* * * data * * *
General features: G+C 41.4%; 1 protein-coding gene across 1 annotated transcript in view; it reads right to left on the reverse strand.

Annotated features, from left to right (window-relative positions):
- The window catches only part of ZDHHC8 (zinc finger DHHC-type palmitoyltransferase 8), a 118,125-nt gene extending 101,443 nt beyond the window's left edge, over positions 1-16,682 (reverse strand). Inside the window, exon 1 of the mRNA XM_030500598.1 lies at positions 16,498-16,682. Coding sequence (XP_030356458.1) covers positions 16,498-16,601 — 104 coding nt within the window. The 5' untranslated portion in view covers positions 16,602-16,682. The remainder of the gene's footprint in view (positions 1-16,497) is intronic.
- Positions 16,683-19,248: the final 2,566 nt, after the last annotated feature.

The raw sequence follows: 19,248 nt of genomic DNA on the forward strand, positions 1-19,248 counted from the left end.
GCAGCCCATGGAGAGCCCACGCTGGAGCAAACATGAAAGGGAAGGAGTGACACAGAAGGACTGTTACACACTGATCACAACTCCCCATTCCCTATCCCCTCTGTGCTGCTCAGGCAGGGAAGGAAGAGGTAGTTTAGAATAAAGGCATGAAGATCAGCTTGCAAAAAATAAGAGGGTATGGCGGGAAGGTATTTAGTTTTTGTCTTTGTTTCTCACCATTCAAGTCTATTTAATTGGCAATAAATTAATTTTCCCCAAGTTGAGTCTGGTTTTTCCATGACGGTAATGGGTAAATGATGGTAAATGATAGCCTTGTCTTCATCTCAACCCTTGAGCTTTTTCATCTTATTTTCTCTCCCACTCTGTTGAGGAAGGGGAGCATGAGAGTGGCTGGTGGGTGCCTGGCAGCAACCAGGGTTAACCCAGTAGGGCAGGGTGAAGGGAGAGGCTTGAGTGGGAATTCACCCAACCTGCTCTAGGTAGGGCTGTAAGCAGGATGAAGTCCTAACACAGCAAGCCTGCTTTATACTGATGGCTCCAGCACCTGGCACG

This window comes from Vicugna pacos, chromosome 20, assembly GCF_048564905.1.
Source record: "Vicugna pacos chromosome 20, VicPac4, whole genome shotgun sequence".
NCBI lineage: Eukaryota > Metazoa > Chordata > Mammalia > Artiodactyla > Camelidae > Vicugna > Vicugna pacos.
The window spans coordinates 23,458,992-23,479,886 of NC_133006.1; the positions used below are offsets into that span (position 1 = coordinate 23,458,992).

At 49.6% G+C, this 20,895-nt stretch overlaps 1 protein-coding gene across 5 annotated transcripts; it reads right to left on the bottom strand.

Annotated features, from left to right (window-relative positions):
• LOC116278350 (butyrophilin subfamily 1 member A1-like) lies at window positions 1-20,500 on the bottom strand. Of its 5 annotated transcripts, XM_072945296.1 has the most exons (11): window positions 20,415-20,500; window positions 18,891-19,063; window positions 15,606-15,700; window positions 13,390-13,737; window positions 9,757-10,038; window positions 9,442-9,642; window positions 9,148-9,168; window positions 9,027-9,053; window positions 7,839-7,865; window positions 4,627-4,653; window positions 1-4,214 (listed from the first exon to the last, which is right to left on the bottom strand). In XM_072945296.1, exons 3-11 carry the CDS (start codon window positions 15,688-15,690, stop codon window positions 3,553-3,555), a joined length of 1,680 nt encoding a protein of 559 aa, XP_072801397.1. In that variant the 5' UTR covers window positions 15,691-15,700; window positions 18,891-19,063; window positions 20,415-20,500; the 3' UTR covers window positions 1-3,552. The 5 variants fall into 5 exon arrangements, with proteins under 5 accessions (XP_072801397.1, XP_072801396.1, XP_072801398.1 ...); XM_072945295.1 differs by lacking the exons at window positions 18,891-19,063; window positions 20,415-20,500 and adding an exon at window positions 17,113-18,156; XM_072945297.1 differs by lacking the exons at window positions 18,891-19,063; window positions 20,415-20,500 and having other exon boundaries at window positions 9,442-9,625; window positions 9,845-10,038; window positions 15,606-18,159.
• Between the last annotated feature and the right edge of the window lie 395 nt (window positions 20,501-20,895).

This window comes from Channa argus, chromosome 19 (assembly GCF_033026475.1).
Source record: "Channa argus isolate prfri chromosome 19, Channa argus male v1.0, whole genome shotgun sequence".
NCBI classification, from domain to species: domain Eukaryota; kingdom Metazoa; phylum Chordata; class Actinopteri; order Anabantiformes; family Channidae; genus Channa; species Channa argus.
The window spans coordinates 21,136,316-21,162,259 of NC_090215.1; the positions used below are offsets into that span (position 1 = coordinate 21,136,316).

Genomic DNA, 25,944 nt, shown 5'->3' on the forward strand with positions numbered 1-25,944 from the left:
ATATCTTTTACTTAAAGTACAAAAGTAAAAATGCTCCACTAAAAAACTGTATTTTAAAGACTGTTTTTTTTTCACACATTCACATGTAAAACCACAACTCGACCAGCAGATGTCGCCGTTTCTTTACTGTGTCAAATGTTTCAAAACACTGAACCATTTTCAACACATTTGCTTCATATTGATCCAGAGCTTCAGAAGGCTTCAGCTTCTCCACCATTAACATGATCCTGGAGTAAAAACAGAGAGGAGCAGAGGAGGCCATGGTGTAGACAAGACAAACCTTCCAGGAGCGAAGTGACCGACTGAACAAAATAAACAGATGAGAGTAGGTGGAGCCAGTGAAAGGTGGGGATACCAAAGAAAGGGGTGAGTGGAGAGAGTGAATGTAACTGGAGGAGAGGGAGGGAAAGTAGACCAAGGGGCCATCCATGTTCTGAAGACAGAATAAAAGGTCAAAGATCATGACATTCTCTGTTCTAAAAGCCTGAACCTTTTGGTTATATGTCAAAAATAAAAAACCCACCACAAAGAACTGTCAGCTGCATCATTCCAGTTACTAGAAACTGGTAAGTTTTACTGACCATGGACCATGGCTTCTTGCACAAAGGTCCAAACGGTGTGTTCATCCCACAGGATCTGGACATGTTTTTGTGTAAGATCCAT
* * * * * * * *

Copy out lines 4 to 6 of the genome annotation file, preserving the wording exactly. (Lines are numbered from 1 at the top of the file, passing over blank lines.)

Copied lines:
- Positions 16,683-19,248: the final 2,566 nt, after the last annotated feature.

The raw sequence follows: 19,248 nt of genomic DNA on the forward strand, positions 1-19,248 counted from the left end.
GCAGCCCATGGAGAGCCCACGCTGGAGCAAACATGAAAGGGAAGGAGTGACACAGAAGGACTGTTACACACTGATCACAACTCCCCATTCCCTATCCCCTCTGTGCTGCTCAGGCAGGGAAGGAAGAGGTAGTTTAGAATAAAGGCATGAAGATCAGCTTGCAAAAAATAAGAGGGTATGGCGGGAAGGTATTTAGTTTTTGTCTTTGTTTCTCACCATTCAAGTCTATTTAATTGGCAATAAATTAATTTTCCCCAAGTTGAGTCTGGTTTTTCCATGACGGTAATGGGTAAATGATGGTAAATGATAGCCTTGTCTTCATCTCAACCCTTGAGCTTTTTCATCTTATTTTCTCTCCCACTCTGTTGAGGAAGGGGAGCATGAGAGTGGCTGGTGGGTGCCTGGCAGCAACCAGGGTTAACCCAGTAGGGCAGGGTGAAGGGAGAGGCTTGAGTGGGAATTCACCCAACCTGCTCTAGGTAGGGCTGTAAGCAGGATGAAGTCCTAACACAGCAAGCCTGCTTTATACTGATGGCTCCAGCACCTGGCACG